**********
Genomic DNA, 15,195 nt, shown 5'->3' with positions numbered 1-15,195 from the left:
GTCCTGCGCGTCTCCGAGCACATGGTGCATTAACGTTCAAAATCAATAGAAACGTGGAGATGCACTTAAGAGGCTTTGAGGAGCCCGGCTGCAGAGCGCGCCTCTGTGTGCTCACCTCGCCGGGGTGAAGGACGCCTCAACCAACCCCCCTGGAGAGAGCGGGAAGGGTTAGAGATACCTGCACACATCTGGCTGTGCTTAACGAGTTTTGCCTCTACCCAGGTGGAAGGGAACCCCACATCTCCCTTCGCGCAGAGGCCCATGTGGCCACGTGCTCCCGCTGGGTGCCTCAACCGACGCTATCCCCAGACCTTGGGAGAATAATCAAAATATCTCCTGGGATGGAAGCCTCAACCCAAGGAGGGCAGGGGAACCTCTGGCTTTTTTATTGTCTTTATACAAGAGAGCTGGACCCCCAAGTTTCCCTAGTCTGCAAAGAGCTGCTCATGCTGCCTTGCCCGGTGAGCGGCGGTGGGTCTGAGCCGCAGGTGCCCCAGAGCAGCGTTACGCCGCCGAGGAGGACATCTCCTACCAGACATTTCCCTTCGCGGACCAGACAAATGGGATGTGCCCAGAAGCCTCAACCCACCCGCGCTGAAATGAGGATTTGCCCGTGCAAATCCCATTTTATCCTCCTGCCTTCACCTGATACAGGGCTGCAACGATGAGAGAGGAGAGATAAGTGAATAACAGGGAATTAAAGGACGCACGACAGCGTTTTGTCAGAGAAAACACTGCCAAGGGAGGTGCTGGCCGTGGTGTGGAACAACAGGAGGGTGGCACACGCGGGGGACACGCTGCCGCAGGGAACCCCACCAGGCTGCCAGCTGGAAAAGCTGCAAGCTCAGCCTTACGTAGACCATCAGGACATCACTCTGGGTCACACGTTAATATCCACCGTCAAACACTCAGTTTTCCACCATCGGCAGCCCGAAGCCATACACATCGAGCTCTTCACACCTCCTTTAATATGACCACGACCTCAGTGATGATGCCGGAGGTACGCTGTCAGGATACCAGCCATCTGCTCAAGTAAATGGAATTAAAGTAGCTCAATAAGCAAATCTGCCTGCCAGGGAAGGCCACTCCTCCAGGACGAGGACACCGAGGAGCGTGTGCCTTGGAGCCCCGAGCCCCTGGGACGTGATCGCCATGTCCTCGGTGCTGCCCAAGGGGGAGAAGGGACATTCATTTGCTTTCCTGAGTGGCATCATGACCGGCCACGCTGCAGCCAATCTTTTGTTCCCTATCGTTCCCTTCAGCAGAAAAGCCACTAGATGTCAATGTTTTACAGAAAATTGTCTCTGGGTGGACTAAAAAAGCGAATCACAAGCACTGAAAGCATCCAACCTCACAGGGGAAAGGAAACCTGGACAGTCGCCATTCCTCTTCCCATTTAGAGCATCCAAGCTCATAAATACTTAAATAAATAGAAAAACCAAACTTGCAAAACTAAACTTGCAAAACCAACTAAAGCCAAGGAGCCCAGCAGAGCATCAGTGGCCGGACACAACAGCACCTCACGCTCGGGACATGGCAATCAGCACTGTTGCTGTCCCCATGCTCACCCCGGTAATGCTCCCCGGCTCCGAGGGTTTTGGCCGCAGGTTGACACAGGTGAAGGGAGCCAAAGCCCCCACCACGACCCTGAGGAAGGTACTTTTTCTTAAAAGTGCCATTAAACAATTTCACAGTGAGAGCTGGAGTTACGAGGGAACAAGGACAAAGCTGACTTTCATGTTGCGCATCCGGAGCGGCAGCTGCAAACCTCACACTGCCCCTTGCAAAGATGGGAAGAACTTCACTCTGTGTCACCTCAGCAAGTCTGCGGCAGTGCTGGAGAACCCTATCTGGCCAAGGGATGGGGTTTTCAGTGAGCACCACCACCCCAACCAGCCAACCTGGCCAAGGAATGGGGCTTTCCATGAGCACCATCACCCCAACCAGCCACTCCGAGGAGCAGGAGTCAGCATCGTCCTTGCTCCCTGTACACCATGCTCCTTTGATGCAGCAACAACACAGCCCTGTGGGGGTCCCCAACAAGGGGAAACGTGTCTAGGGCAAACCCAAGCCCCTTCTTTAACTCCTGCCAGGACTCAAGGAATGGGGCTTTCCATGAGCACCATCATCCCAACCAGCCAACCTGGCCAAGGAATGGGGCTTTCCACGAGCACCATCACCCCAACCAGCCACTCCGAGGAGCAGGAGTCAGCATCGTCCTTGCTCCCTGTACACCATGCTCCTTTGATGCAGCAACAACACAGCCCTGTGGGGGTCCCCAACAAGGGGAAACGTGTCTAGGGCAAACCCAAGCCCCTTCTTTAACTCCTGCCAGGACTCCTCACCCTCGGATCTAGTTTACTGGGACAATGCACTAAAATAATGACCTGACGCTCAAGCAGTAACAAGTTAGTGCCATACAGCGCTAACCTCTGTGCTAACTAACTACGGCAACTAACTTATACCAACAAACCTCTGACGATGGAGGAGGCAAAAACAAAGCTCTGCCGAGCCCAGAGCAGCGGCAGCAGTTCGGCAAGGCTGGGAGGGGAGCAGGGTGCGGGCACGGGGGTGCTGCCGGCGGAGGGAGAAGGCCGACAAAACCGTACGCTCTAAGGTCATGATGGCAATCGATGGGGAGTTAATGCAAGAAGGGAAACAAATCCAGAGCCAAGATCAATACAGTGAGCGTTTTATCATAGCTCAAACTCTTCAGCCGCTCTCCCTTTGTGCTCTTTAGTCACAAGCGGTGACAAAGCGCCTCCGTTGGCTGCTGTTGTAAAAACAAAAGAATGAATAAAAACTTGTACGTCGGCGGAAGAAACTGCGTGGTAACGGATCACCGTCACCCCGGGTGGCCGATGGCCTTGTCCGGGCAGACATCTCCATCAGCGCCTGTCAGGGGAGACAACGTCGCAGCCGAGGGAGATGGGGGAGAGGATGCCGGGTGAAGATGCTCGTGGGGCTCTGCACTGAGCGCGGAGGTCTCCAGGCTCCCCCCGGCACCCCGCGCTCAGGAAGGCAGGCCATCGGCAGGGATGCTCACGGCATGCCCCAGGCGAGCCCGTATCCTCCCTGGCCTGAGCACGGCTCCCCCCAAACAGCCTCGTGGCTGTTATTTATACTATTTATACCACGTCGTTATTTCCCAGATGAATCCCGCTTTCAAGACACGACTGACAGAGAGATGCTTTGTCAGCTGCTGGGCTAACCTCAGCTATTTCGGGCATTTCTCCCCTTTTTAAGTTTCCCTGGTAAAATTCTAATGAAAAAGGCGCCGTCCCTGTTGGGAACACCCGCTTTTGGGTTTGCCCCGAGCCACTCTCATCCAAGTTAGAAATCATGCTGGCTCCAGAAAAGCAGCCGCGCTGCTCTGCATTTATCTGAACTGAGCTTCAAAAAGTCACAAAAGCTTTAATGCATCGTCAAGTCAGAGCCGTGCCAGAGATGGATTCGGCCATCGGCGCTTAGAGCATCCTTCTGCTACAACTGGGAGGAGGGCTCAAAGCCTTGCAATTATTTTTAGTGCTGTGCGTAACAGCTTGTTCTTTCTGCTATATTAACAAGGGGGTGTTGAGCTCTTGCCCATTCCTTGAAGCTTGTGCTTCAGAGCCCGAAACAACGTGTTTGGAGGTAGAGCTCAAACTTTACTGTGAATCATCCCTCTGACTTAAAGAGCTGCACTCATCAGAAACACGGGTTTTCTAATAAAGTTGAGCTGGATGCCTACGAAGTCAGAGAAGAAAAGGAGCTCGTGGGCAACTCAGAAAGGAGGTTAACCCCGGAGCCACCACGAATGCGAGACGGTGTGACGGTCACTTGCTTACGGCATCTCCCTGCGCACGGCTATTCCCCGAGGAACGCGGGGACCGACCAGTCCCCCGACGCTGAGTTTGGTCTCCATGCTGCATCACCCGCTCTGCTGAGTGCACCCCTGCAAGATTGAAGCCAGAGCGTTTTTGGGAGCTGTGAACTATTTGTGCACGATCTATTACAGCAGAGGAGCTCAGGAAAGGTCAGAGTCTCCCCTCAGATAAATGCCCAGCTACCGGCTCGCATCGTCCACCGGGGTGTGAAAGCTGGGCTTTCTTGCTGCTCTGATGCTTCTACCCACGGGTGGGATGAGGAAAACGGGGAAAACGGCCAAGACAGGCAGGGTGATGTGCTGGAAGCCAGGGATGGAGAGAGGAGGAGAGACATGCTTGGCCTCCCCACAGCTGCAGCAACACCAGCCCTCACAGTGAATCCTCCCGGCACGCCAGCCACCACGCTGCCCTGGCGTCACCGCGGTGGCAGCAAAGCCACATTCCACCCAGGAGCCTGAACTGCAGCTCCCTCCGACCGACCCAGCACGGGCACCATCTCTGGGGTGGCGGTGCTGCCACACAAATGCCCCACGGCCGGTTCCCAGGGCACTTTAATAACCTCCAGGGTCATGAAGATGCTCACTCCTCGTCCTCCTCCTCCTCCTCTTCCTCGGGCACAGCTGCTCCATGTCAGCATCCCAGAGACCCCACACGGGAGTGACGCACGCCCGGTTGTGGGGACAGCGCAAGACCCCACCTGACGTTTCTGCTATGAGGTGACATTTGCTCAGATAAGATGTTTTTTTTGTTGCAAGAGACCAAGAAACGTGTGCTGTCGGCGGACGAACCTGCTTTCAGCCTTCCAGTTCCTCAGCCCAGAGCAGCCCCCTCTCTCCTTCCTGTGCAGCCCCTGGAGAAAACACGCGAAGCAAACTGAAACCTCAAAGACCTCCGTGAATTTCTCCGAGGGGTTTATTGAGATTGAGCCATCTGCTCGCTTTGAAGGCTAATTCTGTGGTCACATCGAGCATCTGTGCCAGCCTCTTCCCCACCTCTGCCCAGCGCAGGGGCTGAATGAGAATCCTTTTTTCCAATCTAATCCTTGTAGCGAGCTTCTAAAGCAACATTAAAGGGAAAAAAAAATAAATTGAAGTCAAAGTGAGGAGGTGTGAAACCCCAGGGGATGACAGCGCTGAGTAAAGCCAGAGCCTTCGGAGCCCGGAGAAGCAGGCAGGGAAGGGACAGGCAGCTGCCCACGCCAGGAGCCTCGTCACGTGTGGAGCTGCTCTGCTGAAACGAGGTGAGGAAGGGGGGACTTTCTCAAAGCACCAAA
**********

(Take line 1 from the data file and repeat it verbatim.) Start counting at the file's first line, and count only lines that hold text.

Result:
Genomic DNA, 15,195 nt, shown 5'->3' with positions numbered 1-15,195 from the left: